Yogyo Kyokai Shi (Journal of Association of Ceramics, Japan), Vol. 72, No. 11-2, pp. 102-106 (1962) (in Japanese), describes a method of a surface stress measurement for enamelled surfaces wherein a thin plate is prepared from the material which is the same as the base to be coated, the enamel is flowed over one surface thereof, fired and then cooled to the room temperature, and the degree of camber of the thin plate appearing then is measured, thereby estimating the surface stress. This method does not measure directly the coating of the object being measured, but merely assumes the surface stress indirectly by measuring the sham test piece prepared separately. This method is not applicable to the case where the base plate is made of materials such as cast iron from which it is difficult to make a thin plate, and where the base plate is made of materials of which thermal expansion property is likely to change by the very small differences in the heat treatment conditions, such as cast iron, alloy steel, and non-ferrous alloys, since the measured values often tend to deviate from the actual surface stress values of the materials being measured.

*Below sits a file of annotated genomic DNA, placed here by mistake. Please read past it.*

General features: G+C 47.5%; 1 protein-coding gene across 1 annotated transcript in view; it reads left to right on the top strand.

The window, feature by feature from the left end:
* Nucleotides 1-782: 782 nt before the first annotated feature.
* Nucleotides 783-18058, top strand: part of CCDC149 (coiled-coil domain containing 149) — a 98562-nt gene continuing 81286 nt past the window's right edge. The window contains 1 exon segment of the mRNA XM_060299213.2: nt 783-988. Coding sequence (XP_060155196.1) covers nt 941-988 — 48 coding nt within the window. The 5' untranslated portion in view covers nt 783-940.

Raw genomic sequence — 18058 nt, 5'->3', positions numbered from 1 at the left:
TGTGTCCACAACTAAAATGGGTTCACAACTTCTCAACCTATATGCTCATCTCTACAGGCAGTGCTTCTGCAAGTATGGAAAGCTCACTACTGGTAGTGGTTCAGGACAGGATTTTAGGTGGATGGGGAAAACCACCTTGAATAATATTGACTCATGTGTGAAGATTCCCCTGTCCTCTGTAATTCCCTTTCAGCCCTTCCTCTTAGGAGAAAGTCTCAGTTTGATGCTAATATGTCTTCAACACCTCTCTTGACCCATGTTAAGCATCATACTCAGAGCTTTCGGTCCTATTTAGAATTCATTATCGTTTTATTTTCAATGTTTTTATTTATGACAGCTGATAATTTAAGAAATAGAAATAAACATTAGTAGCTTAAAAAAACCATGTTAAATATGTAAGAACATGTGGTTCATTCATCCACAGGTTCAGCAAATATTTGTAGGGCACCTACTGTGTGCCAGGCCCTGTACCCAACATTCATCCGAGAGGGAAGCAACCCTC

Thus, neither one of the above-mentioned two measurement methods directly measures the coating surface of the object being measured; they are either the destructive test or the measurement test using sham test pieces and have the defects as above detailed, and therefore not satisfactory as a method of measuring the surface stress of glass coatings.